• 18 percent mentioned religion, Christianity, God or the Bible,
    • and 17 percent said it was about traditional values of “right and wrong.”
So we agree that we had enough information to make our decision in the voting booth and we agree that the candidates were more negative than ever. But when it comes to defining the reasoning behind our votes, we have a great diversity of views. Of course, throughout our history, diversity has been one of our country’s greatest strengths. And going forward, we need to continue to harness the positive potential of our diversity.

And, that is why, now more than ever, it is critical that we begin to look past what divides us – and instead focus on what unites us. We have to stop seeing every election and policy battle as a winner-take-all contest. We have to stop this trend where sore losers are unwilling to work with the other side, and sore winners are equally determined to shut out those they defeated.

We are all in this together: rich and poor, English speakers and non, East coast and West, Republicans and Democrats. To move our country forward…to tackle the great issues of the day, we have to accommodate each other – and we have to compromise.

I know that “compromise,” to some, is a dirty word…I am not suggesting abandoning one’s core values. What I am talking about is an openness to other’s ideas and issues, and the understanding that we don’t always get all that we want…that in a democracy, we sometimes have to be happy with a half of loaf…that we cannot allow “perfection to be the enemy of the good.”

Our greatest leaders have understood this – ever since the founding of our republic.

There’s a great story about one of the earliest debates in our nation’s history. In June of 1790, the two top members of George Washington’s Cabinet ran into each other outside the President’s office in the nation’s temporary capital – New York City. Secretary of State Thomas Jefferson saw that Secretary of Treasury Alexander Hamilton looked, as he put it, “somber, haggard, and dejected beyond comparison.”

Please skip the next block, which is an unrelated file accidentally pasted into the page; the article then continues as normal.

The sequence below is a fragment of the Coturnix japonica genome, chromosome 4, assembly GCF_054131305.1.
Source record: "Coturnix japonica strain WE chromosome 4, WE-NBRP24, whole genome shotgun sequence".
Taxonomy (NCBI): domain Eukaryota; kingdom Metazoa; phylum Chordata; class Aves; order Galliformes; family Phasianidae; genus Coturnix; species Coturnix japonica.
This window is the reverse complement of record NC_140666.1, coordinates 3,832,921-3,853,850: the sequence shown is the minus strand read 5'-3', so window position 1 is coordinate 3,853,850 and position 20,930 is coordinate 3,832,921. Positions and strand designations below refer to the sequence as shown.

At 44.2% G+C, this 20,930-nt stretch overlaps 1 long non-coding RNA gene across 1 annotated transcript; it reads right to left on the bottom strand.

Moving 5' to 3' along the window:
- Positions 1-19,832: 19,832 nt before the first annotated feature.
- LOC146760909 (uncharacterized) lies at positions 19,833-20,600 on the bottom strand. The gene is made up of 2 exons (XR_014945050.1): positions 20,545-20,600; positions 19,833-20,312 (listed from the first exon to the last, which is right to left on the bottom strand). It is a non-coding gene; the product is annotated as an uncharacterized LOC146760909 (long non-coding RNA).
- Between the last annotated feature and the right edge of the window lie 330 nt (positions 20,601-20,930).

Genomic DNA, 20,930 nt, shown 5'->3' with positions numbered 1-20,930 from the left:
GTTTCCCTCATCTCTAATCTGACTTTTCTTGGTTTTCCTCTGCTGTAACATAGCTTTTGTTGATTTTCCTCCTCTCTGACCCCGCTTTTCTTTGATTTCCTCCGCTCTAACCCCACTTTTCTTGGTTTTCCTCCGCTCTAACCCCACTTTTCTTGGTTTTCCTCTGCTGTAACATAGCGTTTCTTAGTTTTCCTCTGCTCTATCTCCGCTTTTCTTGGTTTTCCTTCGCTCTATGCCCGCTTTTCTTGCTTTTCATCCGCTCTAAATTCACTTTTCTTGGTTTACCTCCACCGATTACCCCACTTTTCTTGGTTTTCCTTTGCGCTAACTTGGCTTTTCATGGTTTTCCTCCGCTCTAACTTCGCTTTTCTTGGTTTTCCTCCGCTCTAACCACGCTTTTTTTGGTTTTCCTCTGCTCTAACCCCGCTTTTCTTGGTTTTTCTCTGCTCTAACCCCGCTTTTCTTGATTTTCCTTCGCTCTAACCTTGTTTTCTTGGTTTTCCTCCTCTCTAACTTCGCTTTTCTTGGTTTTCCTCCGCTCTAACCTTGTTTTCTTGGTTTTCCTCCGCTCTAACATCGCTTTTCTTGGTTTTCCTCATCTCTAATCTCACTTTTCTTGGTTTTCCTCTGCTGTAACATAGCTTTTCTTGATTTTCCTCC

What was troubling Hamilton was that his plan to have the federal government assume the war debts of the states was being blocked by the most powerful man in Congress – James Madison.

Madison believed that Hamilton’s plan would favor wealthy bankers over Revolutionary War veterans and common farmers. Hamilton argued that America would never grow economically unless it got on secure financial footing. The debate was stuck – and in these early days of the Republic, when so much was uncertain – this was particularly dangerous.

Thomas Jefferson knew that without some kind of breakthrough the new government could easily “burst and vanish.”

So Jefferson invited both Hamilton and Madison to come for Sunday dinner at his small living quarters in lower Manhattan. There together – these three men of strong will and fierce patriotism – made a compromise. Madison would not stand in the way of Hamilton’s financial plan –- if the terms were made more favorable, and if Hamilton agreed to support Madison’s proposal that the new capital of the United States would be carved out of swamp land –- near President Washington’s estate of Mt. Vernon.

Soon after, Jefferson wrote to James Monroe, “If this plan of compromise does not take place, I fear one infinitely worse.” But the compromise did hold. Congress passed both Hamilton’s debt plan and a plan to build the capital on the Potomac. Though neither side got everything they wanted – both had to give up on things they cared about deeply. This agreement affected the very course of our nation’s history. The compromise carried them and the Republic forward.